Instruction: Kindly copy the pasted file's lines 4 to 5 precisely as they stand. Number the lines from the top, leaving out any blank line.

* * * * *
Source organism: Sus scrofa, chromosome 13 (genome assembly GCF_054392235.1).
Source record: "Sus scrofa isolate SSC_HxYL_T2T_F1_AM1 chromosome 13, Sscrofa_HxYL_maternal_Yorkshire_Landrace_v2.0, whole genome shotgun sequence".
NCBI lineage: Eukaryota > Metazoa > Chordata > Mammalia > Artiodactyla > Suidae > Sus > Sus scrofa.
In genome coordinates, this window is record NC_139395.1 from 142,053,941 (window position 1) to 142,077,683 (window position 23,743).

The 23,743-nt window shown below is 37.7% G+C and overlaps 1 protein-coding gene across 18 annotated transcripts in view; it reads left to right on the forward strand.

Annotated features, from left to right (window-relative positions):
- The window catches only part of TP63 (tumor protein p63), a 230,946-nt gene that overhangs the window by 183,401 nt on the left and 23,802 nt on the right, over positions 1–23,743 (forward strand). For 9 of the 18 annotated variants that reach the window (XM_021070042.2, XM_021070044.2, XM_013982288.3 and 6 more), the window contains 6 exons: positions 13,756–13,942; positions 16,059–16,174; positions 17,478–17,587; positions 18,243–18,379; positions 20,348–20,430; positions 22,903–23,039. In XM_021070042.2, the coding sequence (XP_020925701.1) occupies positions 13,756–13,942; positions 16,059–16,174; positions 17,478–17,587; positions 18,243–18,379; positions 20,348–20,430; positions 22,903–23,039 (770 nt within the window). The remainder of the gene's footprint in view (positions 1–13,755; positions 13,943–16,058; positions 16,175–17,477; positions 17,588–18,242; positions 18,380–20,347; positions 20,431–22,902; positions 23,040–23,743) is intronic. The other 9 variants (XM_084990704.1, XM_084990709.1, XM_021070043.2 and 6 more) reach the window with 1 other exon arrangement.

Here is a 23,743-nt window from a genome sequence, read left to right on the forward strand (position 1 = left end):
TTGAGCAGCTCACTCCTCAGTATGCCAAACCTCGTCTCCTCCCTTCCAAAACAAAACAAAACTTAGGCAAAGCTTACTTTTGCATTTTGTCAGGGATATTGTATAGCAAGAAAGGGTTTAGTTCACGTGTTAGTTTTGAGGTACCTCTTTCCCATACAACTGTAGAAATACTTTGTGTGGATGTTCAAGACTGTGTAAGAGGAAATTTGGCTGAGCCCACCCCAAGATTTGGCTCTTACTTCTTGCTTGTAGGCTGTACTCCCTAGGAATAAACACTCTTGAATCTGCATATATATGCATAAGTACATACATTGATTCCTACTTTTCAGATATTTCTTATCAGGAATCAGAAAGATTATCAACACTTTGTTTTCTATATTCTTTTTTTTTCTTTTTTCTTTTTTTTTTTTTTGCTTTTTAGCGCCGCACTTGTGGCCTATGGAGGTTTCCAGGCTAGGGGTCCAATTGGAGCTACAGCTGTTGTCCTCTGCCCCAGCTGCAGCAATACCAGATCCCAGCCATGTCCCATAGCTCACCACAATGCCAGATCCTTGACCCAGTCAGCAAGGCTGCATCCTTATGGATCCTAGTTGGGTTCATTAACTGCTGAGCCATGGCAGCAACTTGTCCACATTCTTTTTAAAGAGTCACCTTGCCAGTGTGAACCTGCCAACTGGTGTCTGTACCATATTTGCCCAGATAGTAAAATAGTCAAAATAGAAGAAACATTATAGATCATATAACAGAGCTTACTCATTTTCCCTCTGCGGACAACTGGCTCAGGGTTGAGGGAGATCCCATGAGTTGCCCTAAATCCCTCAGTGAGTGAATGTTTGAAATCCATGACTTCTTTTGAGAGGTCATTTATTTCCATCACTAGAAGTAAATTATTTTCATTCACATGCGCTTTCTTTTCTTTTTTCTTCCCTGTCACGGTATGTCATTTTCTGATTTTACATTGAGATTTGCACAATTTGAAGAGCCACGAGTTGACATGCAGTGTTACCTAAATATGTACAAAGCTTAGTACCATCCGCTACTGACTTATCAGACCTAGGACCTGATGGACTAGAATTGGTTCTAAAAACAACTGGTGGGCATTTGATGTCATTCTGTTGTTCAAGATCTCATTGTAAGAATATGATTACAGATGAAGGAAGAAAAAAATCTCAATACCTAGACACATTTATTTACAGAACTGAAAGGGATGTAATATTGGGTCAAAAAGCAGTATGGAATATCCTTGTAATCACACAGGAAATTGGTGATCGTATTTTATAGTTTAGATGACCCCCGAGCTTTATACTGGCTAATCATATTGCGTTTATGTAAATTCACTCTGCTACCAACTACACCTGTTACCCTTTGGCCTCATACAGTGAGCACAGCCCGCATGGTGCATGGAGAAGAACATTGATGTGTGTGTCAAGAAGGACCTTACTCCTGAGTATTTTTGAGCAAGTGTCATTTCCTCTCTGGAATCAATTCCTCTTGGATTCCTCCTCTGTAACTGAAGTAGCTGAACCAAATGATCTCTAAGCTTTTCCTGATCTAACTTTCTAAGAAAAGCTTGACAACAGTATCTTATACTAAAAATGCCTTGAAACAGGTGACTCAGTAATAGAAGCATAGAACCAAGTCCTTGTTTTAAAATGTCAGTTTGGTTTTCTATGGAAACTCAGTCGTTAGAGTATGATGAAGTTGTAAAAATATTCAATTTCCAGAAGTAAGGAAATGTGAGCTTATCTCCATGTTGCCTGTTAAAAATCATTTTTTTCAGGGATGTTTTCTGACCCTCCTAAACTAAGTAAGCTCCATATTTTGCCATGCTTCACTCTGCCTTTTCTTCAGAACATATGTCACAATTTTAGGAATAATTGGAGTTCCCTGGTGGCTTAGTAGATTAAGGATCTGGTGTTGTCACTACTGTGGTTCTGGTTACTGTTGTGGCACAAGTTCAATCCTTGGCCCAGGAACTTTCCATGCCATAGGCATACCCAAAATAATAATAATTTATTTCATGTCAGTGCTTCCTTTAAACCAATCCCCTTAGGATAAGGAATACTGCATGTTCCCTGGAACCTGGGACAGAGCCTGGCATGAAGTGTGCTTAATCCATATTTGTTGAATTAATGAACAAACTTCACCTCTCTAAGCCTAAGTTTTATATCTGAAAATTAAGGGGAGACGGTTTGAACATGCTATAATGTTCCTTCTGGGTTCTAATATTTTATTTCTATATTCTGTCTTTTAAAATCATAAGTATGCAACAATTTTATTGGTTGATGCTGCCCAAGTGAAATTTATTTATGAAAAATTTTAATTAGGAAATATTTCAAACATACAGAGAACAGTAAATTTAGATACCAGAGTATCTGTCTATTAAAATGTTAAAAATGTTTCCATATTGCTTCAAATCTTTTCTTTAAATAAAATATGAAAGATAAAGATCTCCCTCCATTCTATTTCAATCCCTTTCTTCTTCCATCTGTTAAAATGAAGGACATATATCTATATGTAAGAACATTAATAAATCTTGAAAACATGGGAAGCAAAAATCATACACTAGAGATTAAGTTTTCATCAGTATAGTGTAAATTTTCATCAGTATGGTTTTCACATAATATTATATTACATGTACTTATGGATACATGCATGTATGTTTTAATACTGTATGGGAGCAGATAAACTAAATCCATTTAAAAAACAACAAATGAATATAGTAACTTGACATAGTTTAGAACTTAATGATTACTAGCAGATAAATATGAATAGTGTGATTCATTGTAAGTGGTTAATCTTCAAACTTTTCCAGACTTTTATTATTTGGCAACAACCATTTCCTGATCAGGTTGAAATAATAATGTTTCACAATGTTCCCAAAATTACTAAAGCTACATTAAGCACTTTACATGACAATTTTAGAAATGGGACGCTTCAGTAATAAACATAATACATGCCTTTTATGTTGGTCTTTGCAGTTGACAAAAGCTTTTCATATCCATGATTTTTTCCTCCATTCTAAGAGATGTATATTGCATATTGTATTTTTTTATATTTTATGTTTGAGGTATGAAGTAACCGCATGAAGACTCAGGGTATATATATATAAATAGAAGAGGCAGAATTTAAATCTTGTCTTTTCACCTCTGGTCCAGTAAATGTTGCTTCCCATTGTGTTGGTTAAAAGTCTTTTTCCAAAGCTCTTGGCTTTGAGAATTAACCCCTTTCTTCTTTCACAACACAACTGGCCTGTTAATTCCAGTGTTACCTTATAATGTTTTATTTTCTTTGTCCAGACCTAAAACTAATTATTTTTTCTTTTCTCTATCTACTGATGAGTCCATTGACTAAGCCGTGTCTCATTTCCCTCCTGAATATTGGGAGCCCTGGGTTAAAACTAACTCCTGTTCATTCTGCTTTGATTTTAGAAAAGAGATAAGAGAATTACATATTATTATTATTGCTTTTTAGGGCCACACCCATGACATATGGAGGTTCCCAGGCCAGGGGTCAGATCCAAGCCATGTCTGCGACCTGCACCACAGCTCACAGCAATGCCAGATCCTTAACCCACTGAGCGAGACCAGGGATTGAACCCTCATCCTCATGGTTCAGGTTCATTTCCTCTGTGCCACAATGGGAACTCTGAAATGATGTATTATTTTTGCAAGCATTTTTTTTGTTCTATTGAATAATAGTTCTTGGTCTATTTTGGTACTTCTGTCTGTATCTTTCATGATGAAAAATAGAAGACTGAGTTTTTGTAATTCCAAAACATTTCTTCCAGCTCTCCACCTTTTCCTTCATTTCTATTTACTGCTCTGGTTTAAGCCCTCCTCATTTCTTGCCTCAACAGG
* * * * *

In genome coordinates, this window is record NC_139395.1 from 142,053,941 (window position 1) to 142,077,683 (window position 23,743).

The 23,743-nt window shown below is 37.7% G+C and overlaps 1 protein-coding gene across 18 annotated transcripts in view; it reads left to right on the forward strand.